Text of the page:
Smile Politely

The Summit

The Summit Urban Gardens is comprised of two organic, sustainable home gardens in northern Champaign. The business, run by gardener Teka Lutrell and his partner and “public outreach person,” Sollena Morginn, delivers “ultra-fresh, ultra-local” vegetables to the doorstep of residents of Champaign, Urbana, and Savoy.

“Ultra-Fresh” means that all produce in the order from The Summit is harvested, washed, packaged, and hydra-cooled on the morning of your delivery. The produce that customers receive was growing in the garden just hours before it is delivered.

“That’s a big difference from going into the grocery store,” Sollena said, where produce has been sitting for weeks at a time.

“We do not use ‘locally grown’ to describe our gardens and home delivery service,” Teka said. “To ordinary grocery stores and farmers’ markets ‘locally grown’ means that the produce is grown anywhere within the entire state or within a few hundred miles of where it is sold. We use the phrase ‘Ultra-Local’, as our produce is grown within the same city area that our customers live.”

Teka and Sollena moved from Mesa, Arizona to Champaign eight months ago to attend to Teka’s ill mother, and now, after her passing, are running both houses and gardens, trying to spread their vision to interested local community members.

Teka brought his unique gardening techniques with him from Sebastopol, California, a city in Sonoma County, approximately 52 miles north of San Francisco. He originally began gardening in the ’70s.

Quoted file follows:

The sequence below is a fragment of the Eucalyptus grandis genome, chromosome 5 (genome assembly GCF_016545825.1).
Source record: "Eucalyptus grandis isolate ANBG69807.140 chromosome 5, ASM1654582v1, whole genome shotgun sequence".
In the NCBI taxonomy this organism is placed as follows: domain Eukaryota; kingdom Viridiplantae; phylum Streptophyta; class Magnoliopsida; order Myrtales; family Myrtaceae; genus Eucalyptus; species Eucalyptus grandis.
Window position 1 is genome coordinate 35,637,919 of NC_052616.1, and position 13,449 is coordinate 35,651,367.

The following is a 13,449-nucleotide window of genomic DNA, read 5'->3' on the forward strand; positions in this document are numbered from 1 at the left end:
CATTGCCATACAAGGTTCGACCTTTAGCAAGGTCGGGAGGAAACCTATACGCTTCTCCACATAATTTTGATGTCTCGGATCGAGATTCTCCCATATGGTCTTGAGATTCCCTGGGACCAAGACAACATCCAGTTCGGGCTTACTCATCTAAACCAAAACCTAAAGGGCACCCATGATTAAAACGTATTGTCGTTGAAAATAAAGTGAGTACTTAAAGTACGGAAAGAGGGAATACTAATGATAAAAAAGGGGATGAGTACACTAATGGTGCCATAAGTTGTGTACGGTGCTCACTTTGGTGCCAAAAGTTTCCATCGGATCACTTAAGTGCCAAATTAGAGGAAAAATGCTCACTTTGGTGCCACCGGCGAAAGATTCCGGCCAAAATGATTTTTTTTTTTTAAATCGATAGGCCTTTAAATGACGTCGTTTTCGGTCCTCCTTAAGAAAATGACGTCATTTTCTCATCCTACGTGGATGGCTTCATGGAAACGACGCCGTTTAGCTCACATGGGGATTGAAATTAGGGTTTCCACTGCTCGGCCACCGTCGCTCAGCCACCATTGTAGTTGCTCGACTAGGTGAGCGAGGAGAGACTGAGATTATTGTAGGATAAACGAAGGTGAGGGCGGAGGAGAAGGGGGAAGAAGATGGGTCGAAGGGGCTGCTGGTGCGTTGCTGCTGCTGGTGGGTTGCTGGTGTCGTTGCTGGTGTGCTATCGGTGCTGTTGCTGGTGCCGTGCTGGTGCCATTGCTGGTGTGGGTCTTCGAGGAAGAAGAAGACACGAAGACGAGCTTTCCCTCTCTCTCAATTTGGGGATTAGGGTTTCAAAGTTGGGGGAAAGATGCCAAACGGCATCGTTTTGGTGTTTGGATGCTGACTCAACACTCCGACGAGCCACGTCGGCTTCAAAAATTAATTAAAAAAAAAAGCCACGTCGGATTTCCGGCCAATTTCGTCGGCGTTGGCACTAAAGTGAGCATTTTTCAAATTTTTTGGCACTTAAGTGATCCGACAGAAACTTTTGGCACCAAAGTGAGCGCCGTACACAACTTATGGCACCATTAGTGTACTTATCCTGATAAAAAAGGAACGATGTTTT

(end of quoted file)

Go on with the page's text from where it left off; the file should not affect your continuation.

Teka’s vegetables grow in beds that are planted via the Organic French Intensive Method. This technique uses open pollinated seeds, which are used so that the garden produces an abundance of food and seeds that will grow into next year’s garden. No machines are used.

The bed designs are unique: 12 inches of soil piled and fenced in to contain and help oxygenate it, and to keep people from stepping in it, which compresses the root-filled soil.

The trellises that help guide and protect some of the crops are handmade by Teka. He uses concrete mesh, used in highway construction, to provide structure for his tomato vines. These stand at 7 ½ to 8 feet tall and can reach up to 16 feet. Sunflowers are abundant in the garden and provide a natural shade for the crops.

His sustainable “conscious gardening” approach has the long-term aim of nourishing the soil so that it is rich, alive, organic, deep, and loose — soil that can sustain a drought and that you no longer have to dig.

“In California they don’t rake things up for 40 years,” he said. “Nature’s been digging the soil for thousands of years.”

Teka’s garden doesn’t use pesticides or any harmful fertilizers, instead relying on sticky pheromone traps to deter pests and an “urban compost” to enrich the crops’ soil. Teka purchased old leaf compost from the city of Urbana to make a “compost tea” that he uses to nourish to soil.

There’s an unexpected abundance to the gardens, which utilizes space very effectively. “You can get a tremendous amount of food in small places,” Teka said. “I don’t grow them too crowded. I grow them intensively, but it’s just right.”